After watching the first volume I can't help but feel that aforementioned sense of disappointment. Somehow I was hoping for more than what I got, though that's not saying this is a bad show by any stretch of the imagination; it just doesn't "pop" quite as much as hype would have you believe. The characters are all very endearing and throughout the four episodes here there are many hilarious moments. With that being said there are also plenty of dry runs that simply don't carry over very well. If you loved Azumanga Daioh then Lucky Star is easily recommended but if you're picky about comedy shows this one should be regarded as a rental until we see more.
Lucky Star hits DVD with a 1.78:1 anamorphic widescreen transfer and the video quality is definitely a feather in this disc's cap. This show absolutely shines thanks to its fantastic design and presentation values. There is no grain, compression, aliasing, or cross-coloration anywhere in these episodes and the bright art style allows for a very vivid display. Even if you're bored with a conversation about chocolate cornet you can at least marvel at the technical merits of the program.
Considering this isn't an action packed show with explosions, robots, and ninjas it doesn't need a boisterous audio presentation. With that fact in mind the 2.0 Dolby Digital presentation for both English and Japanese is decidedly appropriate for the material. While the lack of a sense of immersion is disappointing this show's dialogue driven content simply doesn't need it to be effective. The dubbing quality is decent all around as well though I personally felt that the Japanese track matched the content better.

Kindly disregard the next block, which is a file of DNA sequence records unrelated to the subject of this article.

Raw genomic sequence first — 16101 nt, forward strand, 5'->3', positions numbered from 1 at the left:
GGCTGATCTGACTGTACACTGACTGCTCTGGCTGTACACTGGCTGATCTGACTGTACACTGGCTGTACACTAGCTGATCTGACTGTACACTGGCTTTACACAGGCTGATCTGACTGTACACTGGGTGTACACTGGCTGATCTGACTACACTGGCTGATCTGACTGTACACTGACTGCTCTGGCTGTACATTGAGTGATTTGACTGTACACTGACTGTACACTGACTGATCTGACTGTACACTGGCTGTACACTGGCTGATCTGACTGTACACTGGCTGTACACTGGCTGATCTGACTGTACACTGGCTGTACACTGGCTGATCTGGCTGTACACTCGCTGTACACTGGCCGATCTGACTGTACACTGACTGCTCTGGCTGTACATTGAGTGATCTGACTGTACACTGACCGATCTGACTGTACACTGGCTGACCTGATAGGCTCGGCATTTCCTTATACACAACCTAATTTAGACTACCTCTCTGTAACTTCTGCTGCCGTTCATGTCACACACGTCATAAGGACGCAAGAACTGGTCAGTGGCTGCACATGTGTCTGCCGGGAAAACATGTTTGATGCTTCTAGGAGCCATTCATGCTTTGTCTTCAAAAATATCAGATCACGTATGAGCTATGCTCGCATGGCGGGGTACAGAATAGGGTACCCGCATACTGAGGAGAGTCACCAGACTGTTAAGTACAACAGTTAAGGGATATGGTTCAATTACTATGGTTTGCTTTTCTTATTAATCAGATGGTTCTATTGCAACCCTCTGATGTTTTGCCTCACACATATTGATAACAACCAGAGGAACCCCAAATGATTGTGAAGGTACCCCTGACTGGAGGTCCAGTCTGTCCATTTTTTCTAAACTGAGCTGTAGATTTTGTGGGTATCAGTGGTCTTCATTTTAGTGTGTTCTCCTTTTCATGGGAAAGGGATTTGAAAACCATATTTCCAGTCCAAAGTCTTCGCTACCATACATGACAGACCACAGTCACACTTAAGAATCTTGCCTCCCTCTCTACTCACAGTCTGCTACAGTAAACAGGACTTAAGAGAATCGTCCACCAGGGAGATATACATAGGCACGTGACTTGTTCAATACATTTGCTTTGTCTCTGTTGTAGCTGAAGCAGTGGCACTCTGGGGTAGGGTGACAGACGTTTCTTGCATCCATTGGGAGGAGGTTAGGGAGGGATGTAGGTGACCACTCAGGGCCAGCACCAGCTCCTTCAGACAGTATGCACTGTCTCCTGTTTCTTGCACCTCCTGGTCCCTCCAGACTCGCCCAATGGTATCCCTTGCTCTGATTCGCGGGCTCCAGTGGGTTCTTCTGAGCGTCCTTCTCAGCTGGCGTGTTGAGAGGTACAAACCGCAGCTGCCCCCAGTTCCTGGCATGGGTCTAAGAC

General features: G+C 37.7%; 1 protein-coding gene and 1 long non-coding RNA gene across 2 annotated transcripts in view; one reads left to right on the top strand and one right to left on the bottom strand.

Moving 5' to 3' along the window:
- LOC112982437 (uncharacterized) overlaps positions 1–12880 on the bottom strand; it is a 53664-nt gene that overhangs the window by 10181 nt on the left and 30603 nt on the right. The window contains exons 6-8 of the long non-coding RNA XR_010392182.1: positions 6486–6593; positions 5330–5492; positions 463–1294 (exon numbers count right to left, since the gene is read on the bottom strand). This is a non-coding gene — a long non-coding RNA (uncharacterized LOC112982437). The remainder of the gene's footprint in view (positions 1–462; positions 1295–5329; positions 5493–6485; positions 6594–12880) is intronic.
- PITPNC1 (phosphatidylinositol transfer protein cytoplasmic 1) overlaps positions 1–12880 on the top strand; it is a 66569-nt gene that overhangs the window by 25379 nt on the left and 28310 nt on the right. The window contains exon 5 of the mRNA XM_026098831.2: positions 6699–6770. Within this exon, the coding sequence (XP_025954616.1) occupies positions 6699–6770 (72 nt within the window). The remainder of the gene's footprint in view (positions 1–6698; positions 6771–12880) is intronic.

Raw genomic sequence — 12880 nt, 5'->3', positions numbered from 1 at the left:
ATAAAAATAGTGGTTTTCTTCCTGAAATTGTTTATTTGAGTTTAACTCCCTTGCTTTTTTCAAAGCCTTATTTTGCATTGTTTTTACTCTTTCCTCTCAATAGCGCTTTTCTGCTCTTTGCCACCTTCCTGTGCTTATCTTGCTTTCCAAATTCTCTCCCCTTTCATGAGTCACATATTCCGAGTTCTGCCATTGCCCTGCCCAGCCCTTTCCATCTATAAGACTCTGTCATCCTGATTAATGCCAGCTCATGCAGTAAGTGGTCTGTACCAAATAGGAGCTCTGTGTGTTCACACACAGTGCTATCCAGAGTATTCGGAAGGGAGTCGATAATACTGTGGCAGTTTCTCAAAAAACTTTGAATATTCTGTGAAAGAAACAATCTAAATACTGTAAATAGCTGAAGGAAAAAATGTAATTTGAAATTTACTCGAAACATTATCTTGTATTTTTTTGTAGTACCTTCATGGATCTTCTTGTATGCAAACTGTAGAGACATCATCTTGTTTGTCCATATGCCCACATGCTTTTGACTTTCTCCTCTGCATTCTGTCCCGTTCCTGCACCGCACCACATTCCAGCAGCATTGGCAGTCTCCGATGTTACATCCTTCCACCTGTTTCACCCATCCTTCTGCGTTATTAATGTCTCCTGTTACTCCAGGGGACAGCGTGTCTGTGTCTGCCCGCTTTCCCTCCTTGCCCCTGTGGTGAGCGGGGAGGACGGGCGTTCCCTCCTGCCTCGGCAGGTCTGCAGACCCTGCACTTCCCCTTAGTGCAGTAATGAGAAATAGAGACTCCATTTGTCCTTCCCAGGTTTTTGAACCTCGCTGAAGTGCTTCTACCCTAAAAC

The first DVD of Lucky Star lands with a few bonus features that are worth taking a few minutes to look through. For starters there are trailers, a textless opening, and promotional clip for the show. In addition to those offerings there is a pair of videos called Key Scenes Gallery which take stills and explain some things in more detail. Also somewhat in line with Haruhi there is a live action feature which is entitled "The Adventures of Minoru Shiraishi" and it features the voice actor and production crew being funny.
Lucky Star is a very appealing show in terms of design, characters, and potential. There is an extremely strong Azumanga vibe going on with this program and it can be quite funny in parts. Unfortunately the material in these four episodes keeps it from being a true success and it's not as sharp as it could be. Hopefully we'll see that change in the coming episodes because there is so much promise with this content. This title is recommended for lovers of four-panel comedies but until we see more, consider this a rental if you're selective with comedies. It is worth mentioning though that the director for this series changed after these episodes so we may see a complete turn around with the next installment.